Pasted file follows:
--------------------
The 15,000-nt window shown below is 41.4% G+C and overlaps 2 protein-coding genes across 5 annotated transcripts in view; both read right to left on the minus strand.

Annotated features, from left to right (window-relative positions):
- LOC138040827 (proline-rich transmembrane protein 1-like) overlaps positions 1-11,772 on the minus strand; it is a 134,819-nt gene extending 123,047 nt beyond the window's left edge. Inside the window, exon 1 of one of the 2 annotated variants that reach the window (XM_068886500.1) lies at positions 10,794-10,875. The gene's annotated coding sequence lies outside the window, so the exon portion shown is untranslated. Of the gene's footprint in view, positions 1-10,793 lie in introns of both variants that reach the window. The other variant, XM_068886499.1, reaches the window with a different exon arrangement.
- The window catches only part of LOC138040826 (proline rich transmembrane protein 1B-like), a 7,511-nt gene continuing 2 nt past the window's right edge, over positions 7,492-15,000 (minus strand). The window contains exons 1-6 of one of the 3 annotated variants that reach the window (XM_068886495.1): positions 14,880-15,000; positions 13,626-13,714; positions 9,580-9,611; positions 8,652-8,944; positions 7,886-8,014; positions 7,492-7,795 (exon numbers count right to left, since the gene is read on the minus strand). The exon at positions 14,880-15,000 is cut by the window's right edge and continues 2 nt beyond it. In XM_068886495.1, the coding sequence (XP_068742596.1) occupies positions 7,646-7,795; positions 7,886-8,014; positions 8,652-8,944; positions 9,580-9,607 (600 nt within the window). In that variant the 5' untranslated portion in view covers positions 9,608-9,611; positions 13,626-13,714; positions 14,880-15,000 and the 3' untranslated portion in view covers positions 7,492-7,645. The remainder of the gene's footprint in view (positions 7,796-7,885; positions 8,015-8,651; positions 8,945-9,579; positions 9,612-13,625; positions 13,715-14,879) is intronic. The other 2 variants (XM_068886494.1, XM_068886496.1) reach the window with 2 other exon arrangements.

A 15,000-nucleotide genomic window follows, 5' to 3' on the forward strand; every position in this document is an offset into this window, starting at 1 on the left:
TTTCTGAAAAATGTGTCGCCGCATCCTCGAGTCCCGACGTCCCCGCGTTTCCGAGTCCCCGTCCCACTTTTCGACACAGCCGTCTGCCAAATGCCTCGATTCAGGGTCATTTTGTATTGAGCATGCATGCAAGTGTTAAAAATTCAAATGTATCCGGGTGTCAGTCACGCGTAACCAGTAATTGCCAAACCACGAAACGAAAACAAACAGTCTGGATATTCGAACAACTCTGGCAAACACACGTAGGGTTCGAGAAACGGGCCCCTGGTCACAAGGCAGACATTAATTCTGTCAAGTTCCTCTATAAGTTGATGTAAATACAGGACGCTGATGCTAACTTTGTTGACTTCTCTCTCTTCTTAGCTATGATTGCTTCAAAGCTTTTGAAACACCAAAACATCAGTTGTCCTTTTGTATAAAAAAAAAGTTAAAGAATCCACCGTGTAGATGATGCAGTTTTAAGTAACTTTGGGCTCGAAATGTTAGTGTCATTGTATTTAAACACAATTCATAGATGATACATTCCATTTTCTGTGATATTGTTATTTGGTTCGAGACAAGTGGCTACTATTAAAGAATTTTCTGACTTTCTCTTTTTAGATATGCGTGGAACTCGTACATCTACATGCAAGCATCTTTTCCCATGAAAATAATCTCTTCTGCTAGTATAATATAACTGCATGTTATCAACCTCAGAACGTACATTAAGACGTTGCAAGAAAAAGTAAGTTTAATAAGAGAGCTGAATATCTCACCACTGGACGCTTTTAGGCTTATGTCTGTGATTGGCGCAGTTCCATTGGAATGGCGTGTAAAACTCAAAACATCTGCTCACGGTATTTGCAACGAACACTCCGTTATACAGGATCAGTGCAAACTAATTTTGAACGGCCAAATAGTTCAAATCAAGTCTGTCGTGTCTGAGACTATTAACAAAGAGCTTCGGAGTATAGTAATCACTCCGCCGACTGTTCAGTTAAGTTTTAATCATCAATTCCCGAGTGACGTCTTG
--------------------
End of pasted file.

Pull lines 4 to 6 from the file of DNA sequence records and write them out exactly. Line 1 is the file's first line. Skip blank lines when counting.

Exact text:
- The window catches only part of LOC138040826 (proline rich transmembrane protein 1B-like), a 7,511-nt gene continuing 2 nt past the window's right edge, over positions 7,492-15,000 (minus strand). The window contains exons 1-6 of one of the 3 annotated variants that reach the window (XM_068886495.1): positions 14,880-15,000; positions 13,626-13,714; positions 9,580-9,611; positions 8,652-8,944; positions 7,886-8,014; positions 7,492-7,795 (exon numbers count right to left, since the gene is read on the minus strand). The exon at positions 14,880-15,000 is cut by the window's right edge and continues 2 nt beyond it. In XM_068886495.1, the coding sequence (XP_068742596.1) occupies positions 7,646-7,795; positions 7,886-8,014; positions 8,652-8,944; positions 9,580-9,607 (600 nt within the window). In that variant the 5' untranslated portion in view covers positions 9,608-9,611; positions 13,626-13,714; positions 14,880-15,000 and the 3' untranslated portion in view covers positions 7,492-7,645. The remainder of the gene's footprint in view (positions 7,796-7,885; positions 8,015-8,651; positions 8,945-9,579; positions 9,612-13,625; positions 13,715-14,879) is intronic. The other 2 variants (XM_068886494.1, XM_068886496.1) reach the window with 2 other exon arrangements.

A 15,000-nucleotide genomic window follows, 5' to 3' on the forward strand; every position in this document is an offset into this window, starting at 1 on the left:
TTTCTGAAAAATGTGTCGCCGCATCCTCGAGTCCCGACGTCCCCGCGTTTCCGAGTCCCCGTCCCACTTTTCGACACAGCCGTCTGCCAAATGCCTCGATTCAGGGTCATTTTGTATTGAGCATGCATGCAAGTGTTAAAAATTCAAATGTATCCGGGTGTCAGTCACGCGTAACCAGTAATTGCCAAACCACGAAACGAAAACAAACAGTCTGGATATTCGAACAACTCTGGCAAACACACGTAGGGTTCGAGAAACGGGCCCCTGGTCACAAGGCAGACATTAATTCTGTCAAGTTCCTCTATAAGTTGATGTAAATACAGGACGCTGATGCTAACTTTGTTGACTTCTCTCTCTTCTTAGCTATGATTGCTTCAAAGCTTTTGAAACACCAAAACATCAGTTGTCCTTTTGTATAAAAAAAAAGTTAAAGAATCCACCGTGTAGATGATGCAGTTTTAAGTAACTTTGGGCTCGAAATGTTAGTGTCATTGTATTTAAACACAATTCATAGATGATACATTCCATTTTCTGTGATATTGTTATTTGGTTCGAGACAAGTGGCTACTATTAAAGAATTTTCTGACTTTCTCTTTTTAGATATGCGTGGAACTCGTACATCTACATGCAAGCATCTTTTCCCATGAAAATAATCTCTTCTGCTAGTATAATATAACTGCATGTTATCAACCTCAGAACGTACATTAAGACGTTGCAAGAAAAAGTAAGTTTAATAAGAGAGCTGAATATCTCACCACTGGACGCTTTTAGGCTTATGTCTGTGATTGGCGCAGTTCCATTGGAATGGCGTGTAAAACTCAAAACATCTGCTCACGGTATTTGCAACGAACACTCCGTTATACAGGATCAGTGCAAACTAATTTTGAACGGCCAAATAGTTCAAATCAAGTCTGTCGTGTCTGAGACTATTAACAAAGAGCTTCGGAGTATAGTAATCACTCCGCCGACTGTTCAGTTAAGTTTTAATCATCAATTCCCGAGTGACGTCTTG